I’ve been in a spate of decluttering, mostly because I can’t find the friggin’ lithium ion battery to my new hedge trimmer and I’ve already ruled out the garage and the sun room by cleaning them up, so at this point it has to show up where I least expect it. (Most likely, as my stepdaughter suggests, I will find it as soon as I buy a replacement.)
I haven’t read “The Life-Changing Magic of Tidying Up” yet, but I’ve peeked at enough blog posts about it to know that it recommends putting all like items together. That’s how I came to this stunning arrangement on my basement floor today.
And those are just the empty ones!
I already instituted another recommendation in the book — organizing my drawers vertically, so I could see the contents at a glance. The only issue with this is that it exposes a lot more shirts to cat hair when somebody decides that looks like an excellent spot to hang out on.
And by the way, if I had started this process earlier, I would have known that I already had a lifetime supply of dolomitic lime in an old cat litter container in the garage before I drove out to Agway to get more.
No doubt I should try to relate this to writing somehow. Perhaps freeing myself from clutter could be seen as clearing the deck so I can get down and focus. More likely it’s just another way of procrastinating.
Meanwhile, I haven’t actually given away any of those baskets yet. I’ve just created a tower of them. If I were Cassandra in The Ribs and Thigh Bones of Desire, I could probably find a way to make an art installation out of it, though I’d need to find a way to sexualize it a lot more obviously. If I were Professor Kinney at UMass, I would probably already see something sexual about it (bowls and baskets are very feminine in Freudian criticism).
For myself, they are (mostly) each lovely in themselves, and they represent potential. Potential storage, potential gift baskets, potential decoration, potential cat beds… but there’s such a thing as having too much potential. Where does potential end and become hoarding? And no, I don’t want to be a basket collector. At this point in my life I don’t want to collect anything other than writing credits and book reviews.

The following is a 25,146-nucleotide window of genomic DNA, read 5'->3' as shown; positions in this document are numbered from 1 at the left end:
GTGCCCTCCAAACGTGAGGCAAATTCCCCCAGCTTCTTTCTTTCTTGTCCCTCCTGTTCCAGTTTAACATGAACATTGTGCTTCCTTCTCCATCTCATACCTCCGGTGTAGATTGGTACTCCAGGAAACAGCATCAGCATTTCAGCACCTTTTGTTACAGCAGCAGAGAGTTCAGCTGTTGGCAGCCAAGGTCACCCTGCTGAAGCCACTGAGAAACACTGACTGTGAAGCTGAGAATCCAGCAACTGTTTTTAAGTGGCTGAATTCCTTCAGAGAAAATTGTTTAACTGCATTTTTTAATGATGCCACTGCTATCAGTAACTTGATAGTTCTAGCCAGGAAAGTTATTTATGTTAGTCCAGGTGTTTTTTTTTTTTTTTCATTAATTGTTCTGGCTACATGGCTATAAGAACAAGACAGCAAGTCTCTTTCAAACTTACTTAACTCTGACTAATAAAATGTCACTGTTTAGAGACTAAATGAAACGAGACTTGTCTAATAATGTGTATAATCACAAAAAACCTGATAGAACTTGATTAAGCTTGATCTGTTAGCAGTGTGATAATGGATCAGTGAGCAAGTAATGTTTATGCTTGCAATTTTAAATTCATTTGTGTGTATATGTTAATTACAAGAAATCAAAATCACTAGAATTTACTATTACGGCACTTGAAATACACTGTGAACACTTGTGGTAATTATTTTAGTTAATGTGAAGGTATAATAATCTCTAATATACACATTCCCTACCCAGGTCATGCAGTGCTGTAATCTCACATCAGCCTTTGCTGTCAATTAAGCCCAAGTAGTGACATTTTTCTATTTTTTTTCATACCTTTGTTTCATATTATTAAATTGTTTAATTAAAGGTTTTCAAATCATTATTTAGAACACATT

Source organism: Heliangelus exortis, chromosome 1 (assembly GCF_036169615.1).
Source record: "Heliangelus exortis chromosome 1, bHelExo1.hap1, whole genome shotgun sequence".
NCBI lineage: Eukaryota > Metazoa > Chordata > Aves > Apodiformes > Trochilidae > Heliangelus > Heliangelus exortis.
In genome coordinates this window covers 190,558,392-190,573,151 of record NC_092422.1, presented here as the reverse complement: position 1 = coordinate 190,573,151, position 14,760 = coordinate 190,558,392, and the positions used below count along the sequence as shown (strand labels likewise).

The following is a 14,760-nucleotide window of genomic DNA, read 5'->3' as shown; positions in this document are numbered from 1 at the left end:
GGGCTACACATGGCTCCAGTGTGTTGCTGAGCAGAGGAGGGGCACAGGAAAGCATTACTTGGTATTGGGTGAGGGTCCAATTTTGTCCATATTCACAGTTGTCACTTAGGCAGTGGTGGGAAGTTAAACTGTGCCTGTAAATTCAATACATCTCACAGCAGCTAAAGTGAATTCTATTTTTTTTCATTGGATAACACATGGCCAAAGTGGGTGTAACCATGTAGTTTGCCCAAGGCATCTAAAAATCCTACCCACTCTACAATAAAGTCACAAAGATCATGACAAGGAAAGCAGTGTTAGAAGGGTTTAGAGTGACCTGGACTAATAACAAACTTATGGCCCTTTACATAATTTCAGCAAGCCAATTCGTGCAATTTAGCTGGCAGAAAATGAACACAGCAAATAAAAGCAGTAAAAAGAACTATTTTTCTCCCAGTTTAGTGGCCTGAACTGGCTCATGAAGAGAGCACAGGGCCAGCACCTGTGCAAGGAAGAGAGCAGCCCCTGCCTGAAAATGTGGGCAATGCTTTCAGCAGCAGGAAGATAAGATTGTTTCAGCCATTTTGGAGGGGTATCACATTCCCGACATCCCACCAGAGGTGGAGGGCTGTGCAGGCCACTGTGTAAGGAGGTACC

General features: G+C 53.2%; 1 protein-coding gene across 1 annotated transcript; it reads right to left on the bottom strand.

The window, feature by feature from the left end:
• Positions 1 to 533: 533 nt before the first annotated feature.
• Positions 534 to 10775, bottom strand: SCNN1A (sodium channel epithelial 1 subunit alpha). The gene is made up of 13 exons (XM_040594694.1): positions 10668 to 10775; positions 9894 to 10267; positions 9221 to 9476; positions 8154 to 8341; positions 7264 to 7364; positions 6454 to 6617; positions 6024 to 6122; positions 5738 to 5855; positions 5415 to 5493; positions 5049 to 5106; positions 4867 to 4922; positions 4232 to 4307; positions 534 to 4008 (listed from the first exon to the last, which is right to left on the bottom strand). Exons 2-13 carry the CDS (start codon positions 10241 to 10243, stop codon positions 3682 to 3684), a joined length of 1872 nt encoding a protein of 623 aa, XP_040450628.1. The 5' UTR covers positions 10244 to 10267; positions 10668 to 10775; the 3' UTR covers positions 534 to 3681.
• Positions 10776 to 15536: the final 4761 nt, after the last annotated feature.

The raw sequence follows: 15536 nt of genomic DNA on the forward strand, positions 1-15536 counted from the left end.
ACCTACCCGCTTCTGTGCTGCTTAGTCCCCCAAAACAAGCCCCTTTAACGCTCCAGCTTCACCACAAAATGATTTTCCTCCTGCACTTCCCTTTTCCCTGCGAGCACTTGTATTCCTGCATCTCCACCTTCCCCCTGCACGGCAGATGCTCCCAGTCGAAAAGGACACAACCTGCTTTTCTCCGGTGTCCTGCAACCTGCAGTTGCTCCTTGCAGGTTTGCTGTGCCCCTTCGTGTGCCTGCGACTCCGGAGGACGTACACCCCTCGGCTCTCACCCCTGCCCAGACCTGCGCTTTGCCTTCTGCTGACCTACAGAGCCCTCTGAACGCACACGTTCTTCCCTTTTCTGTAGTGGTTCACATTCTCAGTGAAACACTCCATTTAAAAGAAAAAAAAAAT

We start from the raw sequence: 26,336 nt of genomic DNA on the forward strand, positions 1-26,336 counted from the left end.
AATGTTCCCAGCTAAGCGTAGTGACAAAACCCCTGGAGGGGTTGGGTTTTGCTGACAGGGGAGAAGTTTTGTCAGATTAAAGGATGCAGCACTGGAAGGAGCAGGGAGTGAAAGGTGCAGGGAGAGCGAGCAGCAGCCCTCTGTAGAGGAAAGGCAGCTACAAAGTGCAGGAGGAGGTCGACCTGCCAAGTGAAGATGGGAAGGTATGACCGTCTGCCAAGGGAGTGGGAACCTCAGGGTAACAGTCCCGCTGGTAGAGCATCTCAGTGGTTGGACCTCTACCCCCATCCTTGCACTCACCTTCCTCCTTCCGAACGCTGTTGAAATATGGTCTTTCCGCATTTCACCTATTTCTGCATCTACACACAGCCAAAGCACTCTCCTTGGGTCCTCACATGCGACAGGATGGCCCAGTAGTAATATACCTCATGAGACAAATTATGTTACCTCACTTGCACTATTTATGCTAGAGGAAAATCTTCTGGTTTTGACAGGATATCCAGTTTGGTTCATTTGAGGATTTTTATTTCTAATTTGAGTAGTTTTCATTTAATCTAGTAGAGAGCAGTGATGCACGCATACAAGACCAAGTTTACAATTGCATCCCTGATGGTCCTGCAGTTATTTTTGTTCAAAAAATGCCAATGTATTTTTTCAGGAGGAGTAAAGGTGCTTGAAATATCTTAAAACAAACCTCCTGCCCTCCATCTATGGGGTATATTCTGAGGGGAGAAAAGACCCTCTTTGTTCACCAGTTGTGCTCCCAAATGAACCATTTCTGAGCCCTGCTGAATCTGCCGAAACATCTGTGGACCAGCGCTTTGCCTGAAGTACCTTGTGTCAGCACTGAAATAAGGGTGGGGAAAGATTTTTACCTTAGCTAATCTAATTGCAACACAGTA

What do YOU accumulate too much of against all reason?
Apart from being too scared to throw away a single scrap of paper with any of my writing on it (understandable, if unhealthy), I also labor under the delusion that someday I’ll fit into the jeans I wore at age 16 again… I swear there is a part of my brain that doesn’t even consider this ridiculous after seeing it typed out…
Ha! You are a lot younger than I am, and have some reason to hope. If I lost that much weight now I’d be worried about my health. I also highly recommend volunteering at a thrift shop. Sometimes I think it is only my certainty that I could soon replace anything I’ve gotten rid of that allows me to get rid of old jeans … or even pieces of leftover string. It’s not my natural instinct at all.
Books, magazines – even catalogs – accumulate in piles in my house. It’s like I can’t bear to waste potential reading material even if it’s just product descriptions.
The books pile up in my house, too. I clean out the thrift store shelves and I find way too many books I want to read … someday … I think. Unfortunately I’m the only one on my shift who seems interested in doing that job — I was much better off when I mostly cleaned out the toys. Cleaning out the clothes racks is very dangerous too, unless I stick to the men’s clothing. 🙂
I can’t imagine what my house would look like if I had access to cheap books on a regular basis!